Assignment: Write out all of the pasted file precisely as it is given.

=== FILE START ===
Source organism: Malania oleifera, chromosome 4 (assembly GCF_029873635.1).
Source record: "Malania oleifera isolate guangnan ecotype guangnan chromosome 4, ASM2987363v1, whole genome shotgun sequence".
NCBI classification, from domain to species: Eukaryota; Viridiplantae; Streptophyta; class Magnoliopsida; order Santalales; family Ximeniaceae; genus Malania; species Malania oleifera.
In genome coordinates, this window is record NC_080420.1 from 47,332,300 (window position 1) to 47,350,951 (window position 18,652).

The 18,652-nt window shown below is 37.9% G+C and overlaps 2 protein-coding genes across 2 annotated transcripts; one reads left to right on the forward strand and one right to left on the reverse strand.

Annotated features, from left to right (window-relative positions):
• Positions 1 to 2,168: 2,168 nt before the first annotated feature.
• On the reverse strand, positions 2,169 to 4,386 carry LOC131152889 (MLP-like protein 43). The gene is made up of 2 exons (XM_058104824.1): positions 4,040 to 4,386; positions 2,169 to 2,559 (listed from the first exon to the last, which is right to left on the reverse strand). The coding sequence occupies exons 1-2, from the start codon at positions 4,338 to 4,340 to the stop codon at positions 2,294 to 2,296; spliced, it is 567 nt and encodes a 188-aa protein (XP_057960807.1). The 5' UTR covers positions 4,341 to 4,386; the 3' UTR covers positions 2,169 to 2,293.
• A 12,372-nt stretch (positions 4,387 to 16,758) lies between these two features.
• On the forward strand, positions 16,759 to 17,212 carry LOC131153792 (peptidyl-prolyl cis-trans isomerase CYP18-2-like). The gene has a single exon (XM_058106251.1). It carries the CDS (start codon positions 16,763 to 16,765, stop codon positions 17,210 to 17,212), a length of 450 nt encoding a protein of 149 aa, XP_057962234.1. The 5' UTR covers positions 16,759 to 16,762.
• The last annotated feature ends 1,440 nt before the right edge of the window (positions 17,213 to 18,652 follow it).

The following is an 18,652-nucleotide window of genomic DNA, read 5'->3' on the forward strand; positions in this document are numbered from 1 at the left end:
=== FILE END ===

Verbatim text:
Source organism: Malania oleifera, chromosome 4 (assembly GCF_029873635.1).
Source record: "Malania oleifera isolate guangnan ecotype guangnan chromosome 4, ASM2987363v1, whole genome shotgun sequence".
NCBI classification, from domain to species: Eukaryota; Viridiplantae; Streptophyta; class Magnoliopsida; order Santalales; family Ximeniaceae; genus Malania; species Malania oleifera.
In genome coordinates, this window is record NC_080420.1 from 47,332,300 (window position 1) to 47,350,951 (window position 18,652).

The 18,652-nt window shown below is 37.9% G+C and overlaps 2 protein-coding genes across 2 annotated transcripts; one reads left to right on the forward strand and one right to left on the reverse strand.

Annotated features, from left to right (window-relative positions):
• Positions 1 to 2,168: 2,168 nt before the first annotated feature.
• On the reverse strand, positions 2,169 to 4,386 carry LOC131152889 (MLP-like protein 43). The gene is made up of 2 exons (XM_058104824.1): positions 4,040 to 4,386; positions 2,169 to 2,559 (listed from the first exon to the last, which is right to left on the reverse strand). The coding sequence occupies exons 1-2, from the start codon at positions 4,338 to 4,340 to the stop codon at positions 2,294 to 2,296; spliced, it is 567 nt and encodes a 188-aa protein (XP_057960807.1). The 5' UTR covers positions 4,341 to 4,386; the 3' UTR covers positions 2,169 to 2,293.
• A 12,372-nt stretch (positions 4,387 to 16,758) lies between these two features.
• On the forward strand, positions 16,759 to 17,212 carry LOC131153792 (peptidyl-prolyl cis-trans isomerase CYP18-2-like). The gene has a single exon (XM_058106251.1). It carries the CDS (start codon positions 16,763 to 16,765, stop codon positions 17,210 to 17,212), a length of 450 nt encoding a protein of 149 aa, XP_057962234.1. The 5' UTR covers positions 16,759 to 16,762.
• The last annotated feature ends 1,440 nt before the right edge of the window (positions 17,213 to 18,652 follow it).

The following is an 18,652-nucleotide window of genomic DNA, read 5'->3' on the forward strand; positions in this document are numbered from 1 at the left end: